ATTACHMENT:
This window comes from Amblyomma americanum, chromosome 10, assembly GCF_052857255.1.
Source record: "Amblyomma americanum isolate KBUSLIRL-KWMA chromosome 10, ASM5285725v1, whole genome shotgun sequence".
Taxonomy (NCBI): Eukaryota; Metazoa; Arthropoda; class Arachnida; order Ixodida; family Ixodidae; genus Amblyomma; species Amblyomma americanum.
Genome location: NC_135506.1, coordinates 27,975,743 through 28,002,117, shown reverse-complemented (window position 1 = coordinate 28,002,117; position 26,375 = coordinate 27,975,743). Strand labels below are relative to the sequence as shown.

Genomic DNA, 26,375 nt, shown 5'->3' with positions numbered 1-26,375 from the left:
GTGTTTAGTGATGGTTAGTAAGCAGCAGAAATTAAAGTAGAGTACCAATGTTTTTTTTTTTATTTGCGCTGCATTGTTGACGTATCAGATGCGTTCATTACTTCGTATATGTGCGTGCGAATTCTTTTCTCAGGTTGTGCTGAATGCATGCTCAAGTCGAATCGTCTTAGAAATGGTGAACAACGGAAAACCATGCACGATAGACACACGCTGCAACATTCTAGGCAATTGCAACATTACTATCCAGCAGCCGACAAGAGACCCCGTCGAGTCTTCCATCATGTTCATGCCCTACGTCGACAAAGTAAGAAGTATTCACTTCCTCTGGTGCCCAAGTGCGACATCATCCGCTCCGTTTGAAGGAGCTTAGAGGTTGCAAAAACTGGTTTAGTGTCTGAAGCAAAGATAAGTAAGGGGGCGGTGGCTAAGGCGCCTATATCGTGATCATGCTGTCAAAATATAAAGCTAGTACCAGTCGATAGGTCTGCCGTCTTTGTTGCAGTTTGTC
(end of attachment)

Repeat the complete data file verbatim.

This window comes from Amblyomma americanum, chromosome 10, assembly GCF_052857255.1.
Source record: "Amblyomma americanum isolate KBUSLIRL-KWMA chromosome 10, ASM5285725v1, whole genome shotgun sequence".
Taxonomy (NCBI): Eukaryota; Metazoa; Arthropoda; class Arachnida; order Ixodida; family Ixodidae; genus Amblyomma; species Amblyomma americanum.
Genome location: NC_135506.1, coordinates 27,975,743 through 28,002,117, shown reverse-complemented (window position 1 = coordinate 28,002,117; position 26,375 = coordinate 27,975,743). Strand labels below are relative to the sequence as shown.

Genomic DNA, 26,375 nt, shown 5'->3' with positions numbered 1-26,375 from the left:
GTGTTTAGTGATGGTTAGTAAGCAGCAGAAATTAAAGTAGAGTACCAATGTTTTTTTTTTTATTTGCGCTGCATTGTTGACGTATCAGATGCGTTCATTACTTCGTATATGTGCGTGCGAATTCTTTTCTCAGGTTGTGCTGAATGCATGCTCAAGTCGAATCGTCTTAGAAATGGTGAACAACGGAAAACCATGCACGATAGACACACGCTGCAACATTCTAGGCAATTGCAACATTACTATCCAGCAGCCGACAAGAGACCCCGTCGAGTCTTCCATCATGTTCATGCCCTACGTCGACAAAGTAAGAAGTATTCACTTCCTCTGGTGCCCAAGTGCGACATCATCCGCTCCGTTTGAAGGAGCTTAGAGGTTGCAAAAACTGGTTTAGTGTCTGAAGCAAAGATAAGTAAGGGGGCGGTGGCTAAGGCGCCTATATCGTGATCATGCTGTCAAAATATAAAGCTAGTACCAGTCGATAGGTCTGCCGTCTTTGTTGCAGTTTGTC